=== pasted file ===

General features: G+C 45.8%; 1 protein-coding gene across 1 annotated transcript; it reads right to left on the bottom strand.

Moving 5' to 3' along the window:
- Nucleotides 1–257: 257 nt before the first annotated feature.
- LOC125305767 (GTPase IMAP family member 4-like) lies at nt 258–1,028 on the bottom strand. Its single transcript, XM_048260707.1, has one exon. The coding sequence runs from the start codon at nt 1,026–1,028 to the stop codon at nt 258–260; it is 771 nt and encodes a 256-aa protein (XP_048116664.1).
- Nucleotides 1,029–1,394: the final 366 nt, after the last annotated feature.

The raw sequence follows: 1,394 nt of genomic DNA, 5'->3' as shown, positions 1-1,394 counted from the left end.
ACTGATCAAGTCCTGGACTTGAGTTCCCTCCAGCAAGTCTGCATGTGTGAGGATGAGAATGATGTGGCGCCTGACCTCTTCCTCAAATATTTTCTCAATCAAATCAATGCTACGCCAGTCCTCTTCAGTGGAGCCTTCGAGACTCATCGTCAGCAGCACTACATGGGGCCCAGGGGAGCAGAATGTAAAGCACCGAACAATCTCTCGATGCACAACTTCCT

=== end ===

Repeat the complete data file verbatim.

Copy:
General features: G+C 45.8%; 1 protein-coding gene across 1 annotated transcript; it reads right to left on the bottom strand.

Moving 5' to 3' along the window:
- Nucleotides 1–257: 257 nt before the first annotated feature.
- LOC125305767 (GTPase IMAP family member 4-like) lies at nt 258–1,028 on the bottom strand. Its single transcript, XM_048260707.1, has one exon. The coding sequence runs from the start codon at nt 1,026–1,028 to the stop codon at nt 258–260; it is 771 nt and encodes a 256-aa protein (XP_048116664.1).
- Nucleotides 1,029–1,394: the final 366 nt, after the last annotated feature.

The raw sequence follows: 1,394 nt of genomic DNA, 5'->3' as shown, positions 1-1,394 counted from the left end.
ACTGATCAAGTCCTGGACTTGAGTTCCCTCCAGCAAGTCTGCATGTGTGAGGATGAGAATGATGTGGCGCCTGACCTCTTCCTCAAATATTTTCTCAATCAAATCAATGCTACGCCAGTCCTCTTCAGTGGAGCCTTCGAGACTCATCGTCAGCAGCACTACATGGGGCCCAGGGGAGCAGAATGTAAAGCACCGAACAATCTCTCGATGCACAACTTCCT